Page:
Because our sales are concentrated, and the market in which we operate is very competitive, we are under ongoing pressure from our customers to offer lower prices, extend payment terms, increase marketing allowances and other terms more favorable to these customers.  These customer demands have put continued pressure on our operating margins and profitability, resulted in periodic contract renegotiation to provide more favorable prices and terms to these customers, and significantly increased our working capital needs.

Our industry is highly competitive, and our success depends on our ability to compete with suppliers of automotive aftermarket products, some of which may have substantially greater financial, marketing and other resources than we do.

The automotive aftermarket industry is highly competitive, and our success depends on our ability to compete with domestic and international suppliers of automotive aftermarket products. In the Engine Management Segment, our competitors include ACDelco, Delphi Automotive PLC, Denso Corporation, Robert Bosch GmbH, Visteon Corporation, NGK Spark Plug Co., LTD., General Cable Corporation, United Components, Inc., Dorman Products, Inc. and several privately-owned companies importing products from Asia.   In the Temperature Control Segment, we compete with ACDelco, Delphi Automotive PLC, Denso Corporation, Sanden International, Inc., Continental AG, Vista-Pro Automotive, LLC and several privately-owned companies.  In addition, automobile manufacturers supply many of the replacement parts we sell.
13

Some of our competitors may have larger customer bases and significantly greater financial, technical and marketing resources than we do.  These factors may allow our competitors to:
 
· respond more quickly than we can to new or emerging technologies and changes in customer requirements by devoting greater resources than we can to the development, promotion and sale of automotive aftermarket products and services;
· engage in more extensive research and development;
· sell products at a lower price than we do;
· undertake more extensive marketing campaigns; and
· make more attractive offers to existing and potential customers and strategic partners.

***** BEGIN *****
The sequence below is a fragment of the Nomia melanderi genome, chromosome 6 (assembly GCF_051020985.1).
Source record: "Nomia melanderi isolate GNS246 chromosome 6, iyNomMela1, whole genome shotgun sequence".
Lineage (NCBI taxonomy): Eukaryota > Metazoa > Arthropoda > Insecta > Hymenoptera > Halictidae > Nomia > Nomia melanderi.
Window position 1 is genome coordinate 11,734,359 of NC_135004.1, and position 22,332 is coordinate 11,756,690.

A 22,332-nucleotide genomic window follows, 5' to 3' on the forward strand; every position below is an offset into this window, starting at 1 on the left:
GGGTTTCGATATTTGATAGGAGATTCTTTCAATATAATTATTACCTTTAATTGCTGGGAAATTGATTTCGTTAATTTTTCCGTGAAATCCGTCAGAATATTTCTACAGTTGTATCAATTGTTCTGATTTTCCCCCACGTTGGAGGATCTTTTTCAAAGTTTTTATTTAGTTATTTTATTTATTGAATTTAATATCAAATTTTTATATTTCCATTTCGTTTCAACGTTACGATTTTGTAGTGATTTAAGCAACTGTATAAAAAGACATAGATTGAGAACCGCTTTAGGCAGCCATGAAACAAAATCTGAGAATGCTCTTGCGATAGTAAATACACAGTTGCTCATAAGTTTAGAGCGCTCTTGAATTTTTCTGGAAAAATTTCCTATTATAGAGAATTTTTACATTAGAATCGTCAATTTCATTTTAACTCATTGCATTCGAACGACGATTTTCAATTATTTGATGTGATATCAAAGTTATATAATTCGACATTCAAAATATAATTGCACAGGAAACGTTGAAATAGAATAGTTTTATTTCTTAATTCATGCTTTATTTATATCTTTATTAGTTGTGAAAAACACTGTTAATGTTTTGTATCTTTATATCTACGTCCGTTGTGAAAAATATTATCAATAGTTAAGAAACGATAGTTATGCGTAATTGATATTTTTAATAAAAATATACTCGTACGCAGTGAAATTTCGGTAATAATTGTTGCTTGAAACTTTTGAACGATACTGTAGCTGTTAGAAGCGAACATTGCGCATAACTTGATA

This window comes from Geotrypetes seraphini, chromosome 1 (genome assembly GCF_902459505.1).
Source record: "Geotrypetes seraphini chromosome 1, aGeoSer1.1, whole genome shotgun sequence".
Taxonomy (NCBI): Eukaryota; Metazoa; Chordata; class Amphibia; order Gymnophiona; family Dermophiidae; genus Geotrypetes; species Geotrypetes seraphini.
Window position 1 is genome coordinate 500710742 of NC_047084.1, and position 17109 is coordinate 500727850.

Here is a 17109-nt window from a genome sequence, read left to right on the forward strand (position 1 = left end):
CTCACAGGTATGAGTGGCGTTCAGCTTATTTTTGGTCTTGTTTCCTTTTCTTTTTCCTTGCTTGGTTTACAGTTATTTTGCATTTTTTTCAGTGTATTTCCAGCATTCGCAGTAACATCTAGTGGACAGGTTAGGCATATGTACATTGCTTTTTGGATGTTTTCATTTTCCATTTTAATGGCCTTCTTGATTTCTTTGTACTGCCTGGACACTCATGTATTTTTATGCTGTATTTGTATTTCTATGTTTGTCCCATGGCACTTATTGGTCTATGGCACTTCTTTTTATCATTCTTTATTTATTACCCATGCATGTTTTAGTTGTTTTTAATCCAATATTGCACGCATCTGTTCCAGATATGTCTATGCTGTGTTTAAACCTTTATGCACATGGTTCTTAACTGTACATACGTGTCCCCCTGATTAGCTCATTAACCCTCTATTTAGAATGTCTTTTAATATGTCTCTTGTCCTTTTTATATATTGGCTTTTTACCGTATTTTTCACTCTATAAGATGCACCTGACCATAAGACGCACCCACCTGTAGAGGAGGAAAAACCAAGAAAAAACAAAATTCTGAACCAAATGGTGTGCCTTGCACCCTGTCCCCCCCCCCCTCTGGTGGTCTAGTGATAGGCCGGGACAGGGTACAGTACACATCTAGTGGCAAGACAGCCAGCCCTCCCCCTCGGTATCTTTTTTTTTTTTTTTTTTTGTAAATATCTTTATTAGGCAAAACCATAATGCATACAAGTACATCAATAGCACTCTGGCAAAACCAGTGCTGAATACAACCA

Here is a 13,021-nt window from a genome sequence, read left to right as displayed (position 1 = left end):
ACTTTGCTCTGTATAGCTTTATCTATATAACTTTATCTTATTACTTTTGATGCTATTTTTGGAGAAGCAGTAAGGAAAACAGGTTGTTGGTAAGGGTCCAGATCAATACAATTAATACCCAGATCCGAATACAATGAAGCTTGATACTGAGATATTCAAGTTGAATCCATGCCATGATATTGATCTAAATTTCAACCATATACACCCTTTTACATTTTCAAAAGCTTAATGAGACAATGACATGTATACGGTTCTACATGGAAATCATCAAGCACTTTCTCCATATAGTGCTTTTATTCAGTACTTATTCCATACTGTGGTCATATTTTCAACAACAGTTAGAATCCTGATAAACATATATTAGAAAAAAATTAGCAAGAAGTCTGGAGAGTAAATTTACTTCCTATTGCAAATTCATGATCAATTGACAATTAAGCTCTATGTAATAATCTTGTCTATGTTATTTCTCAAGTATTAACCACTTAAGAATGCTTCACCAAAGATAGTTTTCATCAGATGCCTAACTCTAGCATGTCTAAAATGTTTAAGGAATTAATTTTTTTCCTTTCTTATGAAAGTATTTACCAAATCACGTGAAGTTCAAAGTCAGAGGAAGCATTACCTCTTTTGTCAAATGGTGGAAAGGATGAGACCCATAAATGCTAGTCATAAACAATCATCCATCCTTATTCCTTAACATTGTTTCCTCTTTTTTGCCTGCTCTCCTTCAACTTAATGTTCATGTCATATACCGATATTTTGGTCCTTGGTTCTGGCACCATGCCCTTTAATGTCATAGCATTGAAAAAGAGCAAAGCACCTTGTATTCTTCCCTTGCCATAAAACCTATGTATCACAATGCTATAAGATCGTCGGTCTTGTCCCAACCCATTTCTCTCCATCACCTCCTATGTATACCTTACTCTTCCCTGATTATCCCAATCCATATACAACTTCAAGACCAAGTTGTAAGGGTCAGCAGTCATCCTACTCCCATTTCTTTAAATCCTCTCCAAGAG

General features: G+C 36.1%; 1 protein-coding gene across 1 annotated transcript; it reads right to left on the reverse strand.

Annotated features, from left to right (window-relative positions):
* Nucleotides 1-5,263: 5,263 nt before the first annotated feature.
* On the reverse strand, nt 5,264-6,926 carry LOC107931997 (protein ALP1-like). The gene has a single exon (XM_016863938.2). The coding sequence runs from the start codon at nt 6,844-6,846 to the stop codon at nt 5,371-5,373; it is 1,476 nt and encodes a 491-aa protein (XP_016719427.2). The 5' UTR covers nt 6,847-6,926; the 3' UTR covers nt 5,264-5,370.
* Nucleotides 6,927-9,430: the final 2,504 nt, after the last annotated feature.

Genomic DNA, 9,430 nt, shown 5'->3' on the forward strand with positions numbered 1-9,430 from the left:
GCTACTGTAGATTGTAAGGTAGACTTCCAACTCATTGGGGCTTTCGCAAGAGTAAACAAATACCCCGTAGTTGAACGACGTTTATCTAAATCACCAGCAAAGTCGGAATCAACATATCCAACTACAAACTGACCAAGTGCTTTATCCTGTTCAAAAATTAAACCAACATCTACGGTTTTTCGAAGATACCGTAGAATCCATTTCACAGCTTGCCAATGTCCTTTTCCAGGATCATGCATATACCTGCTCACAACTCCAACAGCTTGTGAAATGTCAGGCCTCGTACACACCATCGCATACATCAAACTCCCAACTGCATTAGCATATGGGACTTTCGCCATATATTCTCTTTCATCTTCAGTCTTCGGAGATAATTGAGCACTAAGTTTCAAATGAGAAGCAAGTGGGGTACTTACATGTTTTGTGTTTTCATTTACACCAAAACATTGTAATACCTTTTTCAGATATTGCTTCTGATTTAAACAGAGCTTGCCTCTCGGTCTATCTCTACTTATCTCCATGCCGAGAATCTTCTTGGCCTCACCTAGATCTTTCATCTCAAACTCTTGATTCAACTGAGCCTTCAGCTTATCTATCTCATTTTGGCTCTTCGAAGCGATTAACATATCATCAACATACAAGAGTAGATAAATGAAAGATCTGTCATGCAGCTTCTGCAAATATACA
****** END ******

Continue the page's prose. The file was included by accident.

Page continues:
We cannot assure you that our competitors will not develop products or services that are equal or superior to our products or that achieve greater market acceptance than our products or that in the future other companies involved in the automotive aftermarket industry will not expand their operations into product lines produced and sold by us.  We also cannot assure you that additional entrants will not enter the automotive aftermarket industry or that companies in the aftermarket industry will not consolidate.  Any such competitive pressures could cause us to lose market share or could result in significant price decreases and could have a material adverse effect upon our business, financial condition and results of operations.

There is substantial price competition in our industry, and our success and profitability will depend on our ability to maintain a competitive cost and price structure.

There is substantial price competition in our industry, and our success and profitability will depend on our ability to maintain a competitive cost and price structure.  This is the result of a number of industry trends, including the impact of offshore suppliers in the marketplace (particularly in China) which suppliers do not have the same infrastructure costs as we do, the consolidated purchasing power of large customers, and actions taken by some of our competitors in an effort to ‘‘win over’’ new business.  We have in the past reduced prices to remain competitive and may have to do so again in the future.  Price reductions have impacted our sales and profit margins and are expected to do so in the future.  Our future profitability will depend in part upon our ability to respond to changes in product and distribution channel mix, to continue to improve our manufacturing efficiencies, to generate cost reductions, including reductions in the cost of components purchased from outside suppliers, and to maintain a cost structure that will enable us to offer competitive prices.  Our inability to maintain a competitive cost structure could have a material adverse effect on our business, financial condition and results of operations.

Our business is seasonal and is subject to substantial quarterly fluctuations, which impact our quarterly performance and working capital requirements.